Westbound on U.S. 52 splits with Interstate 74 at this interchange. From here to the state line with Virginia, Interstate 74 is signed. Photo taken by AARoads (10/05/01).
Winston-Salem to Ellerbe - Western Terminus - Interstate 40 & U.S. 311 - Winston-Salem
Interstate 74 was extended westward along the U.S. 311 freeway from High Point to Forsyth County in March 2013. I-74 will turn north on the Winston-Salem Beltway eventually, but more or less ends at the U.S. 311 interchange with Interstate 40 for now.
Historical Perspective of Asheboro Segment - Eastern Terminus - U.S. 220/Alternate U.S. 220 - Candor
Perspective from Interstates 73-74 south
End Interstate 73 and 74 shield assembly that was posted near the former south end of the U.S. 220 freeway, four miles south of Candor. Photo taken by Chris Patriarca (08/16/03).
U.S. 220 returned to its former alignment (U.S. 220 Alternate). The Alternate route follows the original U.S. 220 through Candor, Biscoe, Star, Ether, and Seagrove. In the state of North Carolina, the original U.S. route, when replaced by a freeway alignment, is generally signed as Business in built-up areas and Alternate in more rural areas. Photo taken by Chris Patriarca (08/16/03).
The four lane freeway temporarily ended until the 2008 opening of the Ellerbe Bypass. U.S. 220 otherwise widened at the town of Ellerbe, 13 miles to the south. Photo taken by Chris Patriarca (08/16/03).
Winston-Salem to Ellerbe - Eastern Terminus - U.S. 220 - south of Ellerbe
Interstates 73 & 74 end at the diamond interchange with U.S. 220 Business south of Ellerbe. U.S. 220 transitions to an at-grade highway southward to Rockingham.
Laurinburg to Lumberton Segment - Western Terminus - U.S. 74 - Laurinburg
Interstate 74 transitions into U.S. 74 at the west end of the Laurinburg bypass.
Laurinburg to Lumberton Segment - Eastern Terminus - North Carolina 41 - Lumberton
Interstate 74 ends at at North Carolina 41, just east of Interstate 95 and south of Lumberton.

Sources

  1. "I-77 Link Means Lost Business, Owners Fear." Winston-Salem Journal, July 11, 1998.
  2. "Ready to Road Test Long-Awaited Connector to I-77 is Expected to Open Today." Winston-Salem Journal, July 1, 1999.
  3. "Road to the future." Winston-Salem Journal, March 4, 2013.
  4. "THE ROAD LESS WANTED - NOT EVERYONE ENJOYED THE VIEW WHEN A KEY HIGHWAY OPENED FROM HIGH POINT TO WINSTON-SALEM 20 YEARS AGO." Greensboro News & Record, February 29, 2004.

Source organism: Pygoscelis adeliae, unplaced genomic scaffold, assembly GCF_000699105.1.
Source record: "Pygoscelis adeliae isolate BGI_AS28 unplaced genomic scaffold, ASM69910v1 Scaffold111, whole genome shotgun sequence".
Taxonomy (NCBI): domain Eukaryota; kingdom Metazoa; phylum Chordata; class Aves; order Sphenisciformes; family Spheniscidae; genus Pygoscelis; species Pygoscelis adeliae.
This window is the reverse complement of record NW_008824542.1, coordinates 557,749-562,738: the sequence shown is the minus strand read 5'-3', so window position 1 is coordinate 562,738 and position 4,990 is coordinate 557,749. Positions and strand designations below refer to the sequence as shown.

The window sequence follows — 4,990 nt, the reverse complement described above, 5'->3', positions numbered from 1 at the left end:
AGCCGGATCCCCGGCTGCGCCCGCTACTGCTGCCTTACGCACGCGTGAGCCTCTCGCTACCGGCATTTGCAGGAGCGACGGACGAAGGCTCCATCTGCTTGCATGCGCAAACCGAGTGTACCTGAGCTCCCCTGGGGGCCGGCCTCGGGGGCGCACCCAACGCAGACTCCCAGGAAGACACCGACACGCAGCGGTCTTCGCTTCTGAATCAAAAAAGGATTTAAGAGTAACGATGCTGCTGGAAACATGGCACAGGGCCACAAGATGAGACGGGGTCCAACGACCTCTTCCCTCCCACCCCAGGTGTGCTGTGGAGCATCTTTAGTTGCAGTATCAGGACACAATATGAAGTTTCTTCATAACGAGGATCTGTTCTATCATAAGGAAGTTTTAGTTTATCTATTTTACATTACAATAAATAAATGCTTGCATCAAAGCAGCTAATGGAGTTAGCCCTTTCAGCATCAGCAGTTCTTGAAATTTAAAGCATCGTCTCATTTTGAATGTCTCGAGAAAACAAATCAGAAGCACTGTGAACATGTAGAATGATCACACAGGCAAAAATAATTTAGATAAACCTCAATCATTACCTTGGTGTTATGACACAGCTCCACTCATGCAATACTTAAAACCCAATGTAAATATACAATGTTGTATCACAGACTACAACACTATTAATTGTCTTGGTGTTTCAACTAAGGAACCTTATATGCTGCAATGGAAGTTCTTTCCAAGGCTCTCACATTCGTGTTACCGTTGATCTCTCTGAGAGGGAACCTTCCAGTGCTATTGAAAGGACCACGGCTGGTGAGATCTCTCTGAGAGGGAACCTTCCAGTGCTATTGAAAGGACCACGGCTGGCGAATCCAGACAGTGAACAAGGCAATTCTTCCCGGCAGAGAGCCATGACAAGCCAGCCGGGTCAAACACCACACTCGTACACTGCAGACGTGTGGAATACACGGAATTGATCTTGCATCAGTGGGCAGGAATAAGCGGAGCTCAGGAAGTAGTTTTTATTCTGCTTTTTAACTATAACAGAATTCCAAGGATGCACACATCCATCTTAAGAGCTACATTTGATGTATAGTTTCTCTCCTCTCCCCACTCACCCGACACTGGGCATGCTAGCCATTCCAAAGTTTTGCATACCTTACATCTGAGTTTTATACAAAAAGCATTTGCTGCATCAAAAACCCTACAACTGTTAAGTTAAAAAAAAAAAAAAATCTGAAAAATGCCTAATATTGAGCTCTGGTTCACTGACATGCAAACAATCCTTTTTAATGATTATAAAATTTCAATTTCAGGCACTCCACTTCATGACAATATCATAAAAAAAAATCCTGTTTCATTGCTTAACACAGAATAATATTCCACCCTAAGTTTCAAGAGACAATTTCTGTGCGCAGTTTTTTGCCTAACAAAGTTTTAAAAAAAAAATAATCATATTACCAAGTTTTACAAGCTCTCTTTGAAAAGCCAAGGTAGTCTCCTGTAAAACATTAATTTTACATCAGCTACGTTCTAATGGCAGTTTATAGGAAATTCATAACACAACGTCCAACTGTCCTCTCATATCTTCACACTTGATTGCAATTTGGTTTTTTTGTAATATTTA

5. "NEW U.S. 311 BYPASS UNVEILED." Greensboro News & Record, September 19, 1997.
  6. THE REAL DEAL ON THE NEW BYPASS." Greensboro News & Record, November 20, 2004.
  7. "I-74/U.S. 311 bypass opens." WMBF News, November 22, 2010.
  8. "Final Section of U.S. 311 Bypass Opens in Randolph County." North Carolina Department of Transportation, press release. June 7, 2013.
  9. "U.S. 220 Widened Near Seagrove." Greensboro News & Record, August 28, 1996.
  10. I-73 Segment 10/I-74 Segment 11 (Bob Malme)
  11. SCDOT - Inside SCDOT - Carolina Bays Parkway http://www.dot.state.sc.us/Projects/CarolinaBays/default.html. SCDOT.
  12. I-74 Segment 16 (Bob Malme)
  13. "The Drive Behind New Highways." Sun News (Myrtle Beach, SC), December 18, 2002.
  14. "Drivers May Cruise To S.C. 544." Sun News (Myrtle Beach, SC), December 15, 2004.
  15. "Official: Ground breaking for S.C. 707 widening and S.C. 31 extension to restore faith in the system." Sun News (Myrtle Beach, SC), November 6, 2013.

Page Updated December 18, 2013.

 
Mileage

State North Carolina
Mileage 143
Cities Mt. Airy, Winston-Salem, High Point, Randleman, Asheboro, Ulah, Candor, Ellerbe, Rockingham, Laurinburg, Lumberton
Junctions Interstate 77, Interstate 85, Interstate 73, Interstate 95
Source: Estimate via Google Maps
 
An Interstate 73-74 Future Corridor sign is posted on southbound U.S. 220 after the Midway Road offramp in Rockingham, North Carolina. Photo taken by Anfy Field (05/30/07).
Right of way acquistions have already taken place for the new 10.5-mile link between Interstates 73 & 74 south of Ellerbe and the west end of the Rockingham Bypass (U.S. 74). New I-73 & 74 will veer southwest from U.S. 220 at Northside Drive to combine with U.S. 74 at its split with U.S. 74 Business.